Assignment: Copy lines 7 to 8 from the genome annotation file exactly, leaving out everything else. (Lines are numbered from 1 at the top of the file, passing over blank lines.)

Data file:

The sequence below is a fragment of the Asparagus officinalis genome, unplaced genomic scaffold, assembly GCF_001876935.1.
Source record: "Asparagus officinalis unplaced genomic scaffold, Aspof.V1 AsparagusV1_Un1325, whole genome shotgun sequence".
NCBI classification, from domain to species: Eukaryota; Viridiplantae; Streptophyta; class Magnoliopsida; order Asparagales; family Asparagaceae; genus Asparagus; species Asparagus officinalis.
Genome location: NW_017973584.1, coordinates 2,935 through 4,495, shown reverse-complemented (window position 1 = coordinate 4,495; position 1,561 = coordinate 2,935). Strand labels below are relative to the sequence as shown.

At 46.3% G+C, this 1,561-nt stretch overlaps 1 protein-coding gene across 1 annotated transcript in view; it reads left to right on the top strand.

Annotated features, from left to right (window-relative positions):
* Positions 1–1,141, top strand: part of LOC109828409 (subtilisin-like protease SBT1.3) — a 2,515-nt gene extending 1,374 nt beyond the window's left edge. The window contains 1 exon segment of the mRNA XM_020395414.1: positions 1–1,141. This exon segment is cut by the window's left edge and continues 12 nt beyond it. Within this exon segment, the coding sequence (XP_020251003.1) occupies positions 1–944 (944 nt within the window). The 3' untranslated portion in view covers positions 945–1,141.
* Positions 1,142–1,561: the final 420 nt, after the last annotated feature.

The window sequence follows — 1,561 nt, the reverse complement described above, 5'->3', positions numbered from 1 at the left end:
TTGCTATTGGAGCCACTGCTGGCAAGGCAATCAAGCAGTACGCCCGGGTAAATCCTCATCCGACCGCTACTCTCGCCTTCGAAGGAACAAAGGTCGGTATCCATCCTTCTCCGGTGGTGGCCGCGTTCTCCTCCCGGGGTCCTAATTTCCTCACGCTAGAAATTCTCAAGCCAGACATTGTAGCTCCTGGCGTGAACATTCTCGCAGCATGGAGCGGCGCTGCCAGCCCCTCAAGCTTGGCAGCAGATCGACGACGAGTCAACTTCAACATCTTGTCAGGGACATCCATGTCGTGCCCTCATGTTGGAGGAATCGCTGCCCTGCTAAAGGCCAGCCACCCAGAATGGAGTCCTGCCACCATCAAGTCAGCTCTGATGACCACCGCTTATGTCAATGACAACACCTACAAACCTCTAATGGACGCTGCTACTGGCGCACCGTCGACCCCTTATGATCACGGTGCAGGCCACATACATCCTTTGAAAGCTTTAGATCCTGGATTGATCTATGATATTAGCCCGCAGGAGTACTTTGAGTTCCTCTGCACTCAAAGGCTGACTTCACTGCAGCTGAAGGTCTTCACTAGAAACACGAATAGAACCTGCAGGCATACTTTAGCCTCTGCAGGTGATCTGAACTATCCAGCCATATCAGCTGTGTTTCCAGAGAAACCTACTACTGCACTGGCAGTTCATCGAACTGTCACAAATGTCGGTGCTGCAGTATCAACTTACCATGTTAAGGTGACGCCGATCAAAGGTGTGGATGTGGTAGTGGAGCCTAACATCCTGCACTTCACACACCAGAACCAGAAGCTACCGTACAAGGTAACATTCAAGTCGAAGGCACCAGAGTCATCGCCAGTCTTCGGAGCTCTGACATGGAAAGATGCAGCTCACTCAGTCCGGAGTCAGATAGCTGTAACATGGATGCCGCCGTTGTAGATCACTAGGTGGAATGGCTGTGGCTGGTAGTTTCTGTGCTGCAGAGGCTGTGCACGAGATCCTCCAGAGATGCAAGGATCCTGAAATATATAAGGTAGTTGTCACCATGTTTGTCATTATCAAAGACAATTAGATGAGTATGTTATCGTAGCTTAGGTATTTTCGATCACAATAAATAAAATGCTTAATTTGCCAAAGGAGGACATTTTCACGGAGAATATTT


* Positions 1–1,141, top strand: part of LOC109828409 (subtilisin-like protease SBT1.3) — a 2,515-nt gene extending 1,374 nt beyond the window's left edge. The window contains 1 exon segment of the mRNA XM_020395414.1: positions 1–1,141. This exon segment is cut by the window's left edge and continues 12 nt beyond it. Within this exon segment, the coding sequence (XP_020251003.1) occupies positions 1–944 (944 nt within the window). The 3' untranslated portion in view covers positions 945–1,141.
* Positions 1,142–1,561: the final 420 nt, after the last annotated feature.